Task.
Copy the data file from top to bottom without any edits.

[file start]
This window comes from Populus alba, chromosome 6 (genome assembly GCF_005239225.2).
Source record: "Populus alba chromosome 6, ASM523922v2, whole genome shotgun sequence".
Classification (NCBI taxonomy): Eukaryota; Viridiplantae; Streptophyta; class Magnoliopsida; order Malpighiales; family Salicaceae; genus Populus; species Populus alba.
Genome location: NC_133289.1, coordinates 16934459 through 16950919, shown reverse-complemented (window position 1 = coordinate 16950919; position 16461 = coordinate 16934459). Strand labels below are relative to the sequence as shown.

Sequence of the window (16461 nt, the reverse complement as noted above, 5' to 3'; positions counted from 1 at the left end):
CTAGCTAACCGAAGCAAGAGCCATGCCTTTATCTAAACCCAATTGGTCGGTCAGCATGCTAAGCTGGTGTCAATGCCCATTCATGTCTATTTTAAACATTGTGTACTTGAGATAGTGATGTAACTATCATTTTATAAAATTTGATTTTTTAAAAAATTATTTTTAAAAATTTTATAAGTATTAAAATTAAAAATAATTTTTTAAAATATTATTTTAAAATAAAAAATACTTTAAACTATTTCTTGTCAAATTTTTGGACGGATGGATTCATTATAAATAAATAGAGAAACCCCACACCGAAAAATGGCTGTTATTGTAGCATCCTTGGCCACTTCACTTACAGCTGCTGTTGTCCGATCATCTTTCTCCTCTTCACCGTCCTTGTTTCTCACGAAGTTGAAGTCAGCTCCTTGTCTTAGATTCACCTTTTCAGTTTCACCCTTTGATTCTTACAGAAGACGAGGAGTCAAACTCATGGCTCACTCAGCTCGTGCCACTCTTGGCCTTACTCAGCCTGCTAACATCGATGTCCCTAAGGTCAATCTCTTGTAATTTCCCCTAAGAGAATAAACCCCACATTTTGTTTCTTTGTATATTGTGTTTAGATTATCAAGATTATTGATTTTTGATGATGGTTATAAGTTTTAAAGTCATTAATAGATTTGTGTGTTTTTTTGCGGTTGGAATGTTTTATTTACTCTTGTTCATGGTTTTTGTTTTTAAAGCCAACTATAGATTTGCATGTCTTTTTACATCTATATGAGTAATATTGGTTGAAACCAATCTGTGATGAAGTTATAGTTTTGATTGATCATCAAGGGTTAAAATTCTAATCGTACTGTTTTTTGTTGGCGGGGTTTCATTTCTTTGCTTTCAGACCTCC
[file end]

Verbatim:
This window comes from Populus alba, chromosome 6 (genome assembly GCF_005239225.2).
Source record: "Populus alba chromosome 6, ASM523922v2, whole genome shotgun sequence".
Classification (NCBI taxonomy): Eukaryota; Viridiplantae; Streptophyta; class Magnoliopsida; order Malpighiales; family Salicaceae; genus Populus; species Populus alba.
Genome location: NC_133289.1, coordinates 16934459 through 16950919, shown reverse-complemented (window position 1 = coordinate 16950919; position 16461 = coordinate 16934459). Strand labels below are relative to the sequence as shown.

Sequence of the window (16461 nt, the reverse complement as noted above, 5' to 3'; positions counted from 1 at the left end):
CTAGCTAACCGAAGCAAGAGCCATGCCTTTATCTAAACCCAATTGGTCGGTCAGCATGCTAAGCTGGTGTCAATGCCCATTCATGTCTATTTTAAACATTGTGTACTTGAGATAGTGATGTAACTATCATTTTATAAAATTTGATTTTTTAAAAAATTATTTTTAAAAATTTTATAAGTATTAAAATTAAAAATAATTTTTTAAAATATTATTTTAAAATAAAAAATACTTTAAACTATTTCTTGTCAAATTTTTGGACGGATGGATTCATTATAAATAAATAGAGAAACCCCACACCGAAAAATGGCTGTTATTGTAGCATCCTTGGCCACTTCACTTACAGCTGCTGTTGTCCGATCATCTTTCTCCTCTTCACCGTCCTTGTTTCTCACGAAGTTGAAGTCAGCTCCTTGTCTTAGATTCACCTTTTCAGTTTCACCCTTTGATTCTTACAGAAGACGAGGAGTCAAACTCATGGCTCACTCAGCTCGTGCCACTCTTGGCCTTACTCAGCCTGCTAACATCGATGTCCCTAAGGTCAATCTCTTGTAATTTCCCCTAAGAGAATAAACCCCACATTTTGTTTCTTTGTATATTGTGTTTAGATTATCAAGATTATTGATTTTTGATGATGGTTATAAGTTTTAAAGTCATTAATAGATTTGTGTGTTTTTTTGCGGTTGGAATGTTTTATTTACTCTTGTTCATGGTTTTTGTTTTTAAAGCCAACTATAGATTTGCATGTCTTTTTACATCTATATGAGTAATATTGGTTGAAACCAATCTGTGATGAAGTTATAGTTTTGATTGATCATCAAGGGTTAAAATTCTAATCGTACTGTTTTTTGTTGGCGGGGTTTCATTTCTTTGCTTTCAGACCTCC